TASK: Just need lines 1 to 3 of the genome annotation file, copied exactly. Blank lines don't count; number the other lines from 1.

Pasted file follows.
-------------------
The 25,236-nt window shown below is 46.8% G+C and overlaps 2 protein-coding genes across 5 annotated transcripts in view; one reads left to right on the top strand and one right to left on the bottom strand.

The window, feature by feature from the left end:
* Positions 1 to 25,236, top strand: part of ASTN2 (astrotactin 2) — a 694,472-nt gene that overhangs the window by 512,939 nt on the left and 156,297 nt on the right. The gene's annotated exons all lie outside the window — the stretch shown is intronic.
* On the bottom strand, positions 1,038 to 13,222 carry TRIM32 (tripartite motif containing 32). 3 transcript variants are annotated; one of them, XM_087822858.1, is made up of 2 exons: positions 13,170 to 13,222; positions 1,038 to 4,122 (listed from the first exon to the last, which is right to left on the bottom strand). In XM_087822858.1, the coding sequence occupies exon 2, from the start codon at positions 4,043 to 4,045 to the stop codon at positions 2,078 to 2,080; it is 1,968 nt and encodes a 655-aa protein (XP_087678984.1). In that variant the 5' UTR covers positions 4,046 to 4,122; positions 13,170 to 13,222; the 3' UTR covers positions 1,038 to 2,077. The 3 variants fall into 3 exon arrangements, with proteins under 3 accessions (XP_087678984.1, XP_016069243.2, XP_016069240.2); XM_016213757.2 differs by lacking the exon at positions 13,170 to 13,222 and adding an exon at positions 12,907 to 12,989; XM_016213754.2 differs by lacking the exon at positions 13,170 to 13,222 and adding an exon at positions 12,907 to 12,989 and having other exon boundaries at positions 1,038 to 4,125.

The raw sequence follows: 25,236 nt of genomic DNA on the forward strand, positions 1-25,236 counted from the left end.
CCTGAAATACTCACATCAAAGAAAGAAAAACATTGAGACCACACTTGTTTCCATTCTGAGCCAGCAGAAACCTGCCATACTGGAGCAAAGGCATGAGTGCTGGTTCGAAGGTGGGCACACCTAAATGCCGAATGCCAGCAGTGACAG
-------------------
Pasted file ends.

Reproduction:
The 25,236-nt window shown below is 46.8% G+C and overlaps 2 protein-coding genes across 5 annotated transcripts in view; one reads left to right on the top strand and one right to left on the bottom strand.

The window, feature by feature from the left end:
* Positions 1 to 25,236, top strand: part of ASTN2 (astrotactin 2) — a 694,472-nt gene that overhangs the window by 512,939 nt on the left and 156,297 nt on the right. The gene's annotated exons all lie outside the window — the stretch shown is intronic.